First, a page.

What I thought to be viola and possibly the place that Cale did play, turned out (when headphones were used) to be fuzz guitar and it bears Lou's characteristic style. this must've been something that Lou recorded either alone at the studio or on his own. I don't remember it at all.

The live version of What Goes On that starts the fourth disc on the box, was probably the first time I played with the group. I always played organ on that tune, but we may not have had along for that trip.
Also on the fourth disc, the song One of These Days had a bottleneck guitar part placed by, you guessed it, yours truly.
I hope this clears up a lot of questions. i've learned a lot in the process of doing it.

© 1996 Fierce Pup Productions, courtesy of Sal Mercuri


Loaded (Fully Loaded Edition)

Track-by-track comments by Sal Mercuri

PSS = same as Peel Slowly and See box set.
* = never before issued, heard, bootleg or anything.

Loaded (Fully Loaded Edition) Disc One Bonus Tracks

Ride into the Sun
PSS

Ocean
PSS

Iím Sticking with You *
Moe on vocals. Different version than VU.

I Love You
PSS

Rock-n-Roll *
Goofy harmony intro; same lead vocal track; rhythm guitar is further up in mix; second lead starts later; rougher throughout; different final lead.

Head Held High *
guitar intro; same lead vocal; different mix; shorter guitar drum break; different fade out vocal.

Disc Two Alternate Versions and Bonus Tracks

Who Loves the Sun *
Drum intro; simpler mix; same lead vocal; backing vocal missing lower harmony in first half; no percussion overdubs; no fade out.

Sweet Jane *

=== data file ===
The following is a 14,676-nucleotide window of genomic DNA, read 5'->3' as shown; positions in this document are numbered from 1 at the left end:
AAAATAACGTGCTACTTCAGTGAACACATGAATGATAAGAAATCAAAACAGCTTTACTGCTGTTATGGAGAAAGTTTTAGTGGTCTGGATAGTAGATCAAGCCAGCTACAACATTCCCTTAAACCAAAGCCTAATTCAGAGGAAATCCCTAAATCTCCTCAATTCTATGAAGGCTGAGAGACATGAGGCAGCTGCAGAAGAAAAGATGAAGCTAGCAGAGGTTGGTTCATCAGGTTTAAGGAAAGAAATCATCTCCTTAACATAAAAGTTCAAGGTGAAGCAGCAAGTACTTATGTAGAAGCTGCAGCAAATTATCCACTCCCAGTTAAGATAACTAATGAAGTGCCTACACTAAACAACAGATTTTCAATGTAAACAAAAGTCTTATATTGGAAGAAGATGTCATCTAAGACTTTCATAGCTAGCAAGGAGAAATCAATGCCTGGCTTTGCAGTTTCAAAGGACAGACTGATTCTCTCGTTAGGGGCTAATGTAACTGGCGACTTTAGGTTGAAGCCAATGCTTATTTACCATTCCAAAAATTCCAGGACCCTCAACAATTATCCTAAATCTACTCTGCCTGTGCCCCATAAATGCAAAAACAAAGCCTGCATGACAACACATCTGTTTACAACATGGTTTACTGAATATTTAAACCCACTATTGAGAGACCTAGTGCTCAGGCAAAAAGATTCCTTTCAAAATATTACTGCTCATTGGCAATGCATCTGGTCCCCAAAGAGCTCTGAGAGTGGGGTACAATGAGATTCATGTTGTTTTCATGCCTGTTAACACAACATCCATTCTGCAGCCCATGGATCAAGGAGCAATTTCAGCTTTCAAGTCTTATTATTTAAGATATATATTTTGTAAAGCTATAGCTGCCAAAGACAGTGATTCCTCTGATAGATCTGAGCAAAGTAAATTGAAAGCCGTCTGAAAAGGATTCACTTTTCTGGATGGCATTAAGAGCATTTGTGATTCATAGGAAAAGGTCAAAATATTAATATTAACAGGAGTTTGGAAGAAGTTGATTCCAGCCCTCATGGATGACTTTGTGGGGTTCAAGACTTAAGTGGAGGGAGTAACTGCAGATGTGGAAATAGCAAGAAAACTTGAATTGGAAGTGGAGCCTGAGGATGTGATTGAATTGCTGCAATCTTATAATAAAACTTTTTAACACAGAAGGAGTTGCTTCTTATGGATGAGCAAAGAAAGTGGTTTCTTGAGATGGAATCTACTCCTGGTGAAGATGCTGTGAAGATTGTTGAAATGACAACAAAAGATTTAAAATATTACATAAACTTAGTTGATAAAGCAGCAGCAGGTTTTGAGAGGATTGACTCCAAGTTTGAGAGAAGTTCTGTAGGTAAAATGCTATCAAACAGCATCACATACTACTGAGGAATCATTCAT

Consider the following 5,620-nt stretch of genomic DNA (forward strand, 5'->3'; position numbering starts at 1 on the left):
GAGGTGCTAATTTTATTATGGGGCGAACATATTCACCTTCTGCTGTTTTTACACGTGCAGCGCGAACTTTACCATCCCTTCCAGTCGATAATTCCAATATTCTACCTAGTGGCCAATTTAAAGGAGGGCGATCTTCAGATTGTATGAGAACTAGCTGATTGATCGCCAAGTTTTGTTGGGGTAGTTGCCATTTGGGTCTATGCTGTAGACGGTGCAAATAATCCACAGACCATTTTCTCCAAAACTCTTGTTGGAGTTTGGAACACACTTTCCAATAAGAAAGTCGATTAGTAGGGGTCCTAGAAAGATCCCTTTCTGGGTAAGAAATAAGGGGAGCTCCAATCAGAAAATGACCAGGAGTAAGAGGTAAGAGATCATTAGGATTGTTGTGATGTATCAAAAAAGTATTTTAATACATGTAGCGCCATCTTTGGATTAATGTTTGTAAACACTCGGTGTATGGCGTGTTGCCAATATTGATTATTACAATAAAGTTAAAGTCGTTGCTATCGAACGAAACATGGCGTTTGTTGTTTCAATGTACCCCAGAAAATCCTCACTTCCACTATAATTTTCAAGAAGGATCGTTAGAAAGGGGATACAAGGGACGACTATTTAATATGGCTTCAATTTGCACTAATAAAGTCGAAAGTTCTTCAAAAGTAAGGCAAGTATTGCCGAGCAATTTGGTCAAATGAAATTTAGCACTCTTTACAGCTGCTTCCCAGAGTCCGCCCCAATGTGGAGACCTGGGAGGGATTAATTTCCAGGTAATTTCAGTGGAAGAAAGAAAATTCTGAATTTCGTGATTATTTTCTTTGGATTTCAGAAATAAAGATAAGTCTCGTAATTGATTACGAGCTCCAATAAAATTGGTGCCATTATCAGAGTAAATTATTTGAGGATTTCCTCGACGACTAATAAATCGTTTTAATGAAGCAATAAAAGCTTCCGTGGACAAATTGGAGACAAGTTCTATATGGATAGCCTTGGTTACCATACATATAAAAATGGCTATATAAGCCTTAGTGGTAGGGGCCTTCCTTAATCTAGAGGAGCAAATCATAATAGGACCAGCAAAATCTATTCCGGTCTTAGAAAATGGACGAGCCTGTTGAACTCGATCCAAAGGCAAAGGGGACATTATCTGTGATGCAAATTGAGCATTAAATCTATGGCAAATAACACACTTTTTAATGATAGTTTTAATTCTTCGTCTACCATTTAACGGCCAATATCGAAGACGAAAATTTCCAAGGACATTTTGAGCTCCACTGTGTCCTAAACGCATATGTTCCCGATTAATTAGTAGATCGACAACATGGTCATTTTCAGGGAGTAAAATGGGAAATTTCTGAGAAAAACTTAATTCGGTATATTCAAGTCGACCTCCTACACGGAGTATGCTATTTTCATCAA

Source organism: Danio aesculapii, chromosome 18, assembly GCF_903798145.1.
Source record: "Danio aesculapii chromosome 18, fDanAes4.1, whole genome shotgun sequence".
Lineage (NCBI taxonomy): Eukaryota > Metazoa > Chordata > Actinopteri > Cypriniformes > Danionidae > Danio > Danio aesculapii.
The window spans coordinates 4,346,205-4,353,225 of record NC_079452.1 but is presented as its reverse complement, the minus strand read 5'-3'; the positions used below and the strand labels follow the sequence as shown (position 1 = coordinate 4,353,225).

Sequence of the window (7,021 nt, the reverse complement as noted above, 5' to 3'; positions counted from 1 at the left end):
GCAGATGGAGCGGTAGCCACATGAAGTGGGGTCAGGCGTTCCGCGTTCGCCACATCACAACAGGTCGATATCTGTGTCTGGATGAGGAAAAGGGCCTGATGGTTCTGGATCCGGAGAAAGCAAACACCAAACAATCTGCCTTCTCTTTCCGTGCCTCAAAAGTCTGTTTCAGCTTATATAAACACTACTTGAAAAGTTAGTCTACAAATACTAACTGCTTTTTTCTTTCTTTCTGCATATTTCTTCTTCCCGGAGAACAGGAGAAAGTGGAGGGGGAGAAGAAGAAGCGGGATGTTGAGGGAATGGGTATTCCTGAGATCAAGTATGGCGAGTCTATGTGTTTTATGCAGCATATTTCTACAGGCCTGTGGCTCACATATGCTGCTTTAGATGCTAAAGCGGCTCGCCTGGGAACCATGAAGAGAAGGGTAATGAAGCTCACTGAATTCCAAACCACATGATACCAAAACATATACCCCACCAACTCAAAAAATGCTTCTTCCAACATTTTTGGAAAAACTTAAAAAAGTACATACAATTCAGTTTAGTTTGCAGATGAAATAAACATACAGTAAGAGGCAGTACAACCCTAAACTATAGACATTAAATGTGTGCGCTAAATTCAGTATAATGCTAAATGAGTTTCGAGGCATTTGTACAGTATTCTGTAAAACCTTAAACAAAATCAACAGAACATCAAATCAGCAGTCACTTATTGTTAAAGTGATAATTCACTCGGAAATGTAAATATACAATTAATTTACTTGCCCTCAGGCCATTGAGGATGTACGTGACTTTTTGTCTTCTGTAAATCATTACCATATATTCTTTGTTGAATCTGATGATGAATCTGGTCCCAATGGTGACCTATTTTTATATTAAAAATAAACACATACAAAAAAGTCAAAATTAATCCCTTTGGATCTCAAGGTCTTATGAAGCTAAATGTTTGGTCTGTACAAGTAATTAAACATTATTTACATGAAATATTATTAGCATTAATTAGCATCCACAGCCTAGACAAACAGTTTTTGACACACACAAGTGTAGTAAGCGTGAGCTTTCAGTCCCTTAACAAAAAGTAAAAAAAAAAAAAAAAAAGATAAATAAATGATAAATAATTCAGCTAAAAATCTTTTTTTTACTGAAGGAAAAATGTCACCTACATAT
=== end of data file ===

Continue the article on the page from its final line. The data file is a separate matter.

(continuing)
No intro; slower; different vocals; different lyrics; tentative drumming; intrusive cowbell; includes 'wine and roses' section; sounds like rehearsal or rough demo.

Rock-n-Roll *
Closer to Another View version though more fleshed out; sounds like demo; sounds like Lou is experimenting with wah-wah pedal. Ending is great.

Cool it Down *
Drum intro; different vocal; different lyrics; sounds like one guitar/drums/piano; no backing vocals; Lou 'scats' final verse; great drum/piano finish; demo.

New Age *
Different mix; same lead vocal; longer ending than PSS Rhino press kit

Head Held High *
High hat/guitar intro; different lead vocal (less screaming); no backing vocals; one guitar/bass/drums; demo.

Lonesome Cowboy Bill *
Acoustic guitar intro; different lead vocal; different mix; sounds like finished but unused production.

I Found a Reason
Country/Dylan version from The First Night bootleg.

Train Round the Bend *
Different tremolo guitar; different lead vocal on second half; different mix; different guitar leads; different drum track.

Oh Sweet Nuthin' *
Tremolo guitar; Lou on lead vocal; different lyrics; closer to Praise Ye The Lord version.

Ocean *
Different version than PSS and VU.

I Love You *
Different version than PSS. Lou playing with tremolo again. Has a tough time and messes up on vocals.

Satellite of Love *
Studio chatter/intro;different version than PSS.

Oh Gin
Take 1; same as PSS.

Walk and Talk
False start. Different mix than PSS.

Sad Song
Studio chatter; same take as PSS; different mix.

Love Makes You Feel *
Far superior to the Lou Reed debut LP version.